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Jan 10, 2018 10:40AM - edited Jan 10, 2018 10:42AM by sylviaexmouthuk

Hello Marias,

This is the translation for my post to you in English on January 9th

Hola Marías,

Todavía estoy revisando tu publicación reciente. Puedo entender que no hagas resoluciones de Año Nuevo. Es solo otra tontería. Simplemente creo en hacer lo que creo que es correcto, justo y ético y que necesita hacer. También creo en ser sincero conmigo mismo.

Con referencia a que las bacterias son la causa del cáncer de mama, todos tenemos bacterias en el intestino, que están ahí para mantener nuestro cuerpo saludable. El problema es que si no comemos una dieta saludable, matamos a las bacterias sanas y nuestro intestino se llena de bacterias malas que pueden llevarnos por el camino de enfermedades crónicas como el cáncer. Se nos dice que necesitamos una mezcla de probióticos y prebióticos. Podemos conseguirlos en nuestra comida. Mucha gente cree en tomar tabletas probióticas, como bifidus y lactobacillus. Trato de ayudar a mi intestino comiendo yogur de soya natural con cultivo en vivo. Se supone que esto ayuda. Hay otros alimentos fermentados, como el chucrut y el tempeh.

Exeter y Exmouth no están muy separados, pero las carreteras son estrechas y siempre están ocupadas. Necesitamos dejar mucho tiempo para llegar al hospital a tiempo y el tiempo suficiente para conducir y encontrar un lugar para estacionar. Las citas no siempre son puntuales y todos estos factores hacen que el día sea muy largo. ¡Un viaje de 24 minutos es una ficción!

Me alegré de saber que has estado echando un vistazo a Devon. Es un condado encantador. Se está poniendo demasiado ocupado ya que muchas personas jubiladas se están mudando aquí.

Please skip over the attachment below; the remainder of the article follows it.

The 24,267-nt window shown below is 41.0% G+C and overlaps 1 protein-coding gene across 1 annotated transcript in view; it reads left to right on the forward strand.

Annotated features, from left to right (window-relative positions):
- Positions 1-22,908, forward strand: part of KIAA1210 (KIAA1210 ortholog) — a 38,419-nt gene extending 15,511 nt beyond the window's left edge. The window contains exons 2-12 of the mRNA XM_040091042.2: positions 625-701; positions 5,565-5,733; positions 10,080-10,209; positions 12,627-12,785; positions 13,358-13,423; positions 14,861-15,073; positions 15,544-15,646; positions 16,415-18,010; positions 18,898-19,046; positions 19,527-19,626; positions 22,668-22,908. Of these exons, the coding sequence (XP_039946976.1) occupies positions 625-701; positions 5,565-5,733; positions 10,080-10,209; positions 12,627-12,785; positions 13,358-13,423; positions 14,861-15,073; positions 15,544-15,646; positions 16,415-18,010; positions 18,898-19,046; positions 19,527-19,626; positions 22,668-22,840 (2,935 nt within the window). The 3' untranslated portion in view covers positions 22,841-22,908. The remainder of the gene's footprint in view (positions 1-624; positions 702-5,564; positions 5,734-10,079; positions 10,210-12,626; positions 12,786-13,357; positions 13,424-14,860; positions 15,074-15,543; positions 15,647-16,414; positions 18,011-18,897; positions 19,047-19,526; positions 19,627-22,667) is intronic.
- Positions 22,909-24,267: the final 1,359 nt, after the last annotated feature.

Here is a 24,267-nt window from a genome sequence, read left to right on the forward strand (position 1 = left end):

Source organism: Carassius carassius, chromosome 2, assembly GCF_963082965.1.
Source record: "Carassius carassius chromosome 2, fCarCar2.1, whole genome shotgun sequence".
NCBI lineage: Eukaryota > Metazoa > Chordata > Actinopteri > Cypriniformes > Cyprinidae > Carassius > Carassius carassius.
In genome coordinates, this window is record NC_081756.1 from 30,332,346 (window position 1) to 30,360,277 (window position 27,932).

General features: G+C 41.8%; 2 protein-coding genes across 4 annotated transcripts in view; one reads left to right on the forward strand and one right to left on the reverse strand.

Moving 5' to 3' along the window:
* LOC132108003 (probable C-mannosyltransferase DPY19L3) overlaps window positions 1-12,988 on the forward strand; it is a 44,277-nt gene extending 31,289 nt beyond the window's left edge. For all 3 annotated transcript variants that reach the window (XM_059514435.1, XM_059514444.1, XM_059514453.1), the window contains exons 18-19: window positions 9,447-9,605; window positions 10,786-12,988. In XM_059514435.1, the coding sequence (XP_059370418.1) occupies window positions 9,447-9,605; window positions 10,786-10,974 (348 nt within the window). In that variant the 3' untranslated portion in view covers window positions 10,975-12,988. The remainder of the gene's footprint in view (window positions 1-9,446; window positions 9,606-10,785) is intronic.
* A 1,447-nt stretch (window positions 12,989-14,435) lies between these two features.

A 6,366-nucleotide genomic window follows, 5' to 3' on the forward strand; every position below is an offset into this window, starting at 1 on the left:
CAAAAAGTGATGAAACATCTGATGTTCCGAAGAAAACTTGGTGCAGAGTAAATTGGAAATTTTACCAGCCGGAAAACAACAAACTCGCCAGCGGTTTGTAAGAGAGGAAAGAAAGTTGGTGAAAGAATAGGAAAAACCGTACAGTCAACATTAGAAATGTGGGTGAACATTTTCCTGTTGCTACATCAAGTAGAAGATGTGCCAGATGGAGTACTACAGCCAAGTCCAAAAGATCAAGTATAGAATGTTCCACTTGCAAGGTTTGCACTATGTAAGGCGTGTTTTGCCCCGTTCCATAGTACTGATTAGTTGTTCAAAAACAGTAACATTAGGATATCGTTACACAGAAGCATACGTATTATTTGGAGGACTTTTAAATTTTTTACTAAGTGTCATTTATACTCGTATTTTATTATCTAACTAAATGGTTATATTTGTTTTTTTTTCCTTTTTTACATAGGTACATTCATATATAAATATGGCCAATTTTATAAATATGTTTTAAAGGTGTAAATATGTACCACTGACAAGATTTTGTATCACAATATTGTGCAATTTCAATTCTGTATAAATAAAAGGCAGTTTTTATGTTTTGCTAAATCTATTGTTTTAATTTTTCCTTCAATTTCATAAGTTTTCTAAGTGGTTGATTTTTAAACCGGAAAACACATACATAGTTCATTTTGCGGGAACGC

Es cierto que Francis Drake vino de Devon. He estado en el café con su nombre hace algunos años. Creo que el café solía ser su casa real. Creo que todos los europeos en el pasado hicieron cosas malas en Norte y Sudamérica y en todo el mundo de hecho. Ayer estaba pensando cómo serían estos países hoy si los europeos no los hubieran "descubierto" y llevado a cabo un genocidio contra los pueblos originarios.

Con referencia al linfedema, voy a poner el párrafo sobre las venas varicosas y el linfedema en el hilo tan pronto como pueda. Me he concentrado en el capítulo 4, que trata sobre las causas del linfedema. Ya publiqué sobre cómo lo causa el tratamiento del cáncer, así como sobre el trauma y las lesiones.

Con la moda en la ropa apretada, sospecho que la gente terminará con muchos problemas.

Sí sé que las personas que han tenido ganglios linfáticos o linfáticos dañados en el área de la ingle pueden terminar con prendas de compresión.

Estaba muy interesado en saber que estás escuchando historias de Guy de Maupassant. Él es un clásico francés del siglo 19 y se llama el maestro de la historia corta. Recuerdo leer algunos de ellos cuando estaba haciendo francés en la escuela.

Puede que le interesen las novelas de Emile Zola, otro famoso escritor clásico francés. Esta vez de la novela. Escribió volúmenes de novelas sobre la historia de la familia Rougon-Macquart. Leí la mayoría de ellos cuando estuve en Francia durante un año como parte de mi título de honores en francés.

Con referencia a los médicos, creo firmemente que depende del paciente tomar el control de la situación y estar armado con preguntas. Si vamos a dar un consentimiento informado para el tratamiento, entonces debemos estar informados y no tener efectos secundarios que sean una sorpresa. Nunca tengas miedo de hacer preguntas y obtener respuestas.

Siempre estoy interesado en lo que tienes que decir sobre la historia de Colombia. Me alegré de saber que es un país secular.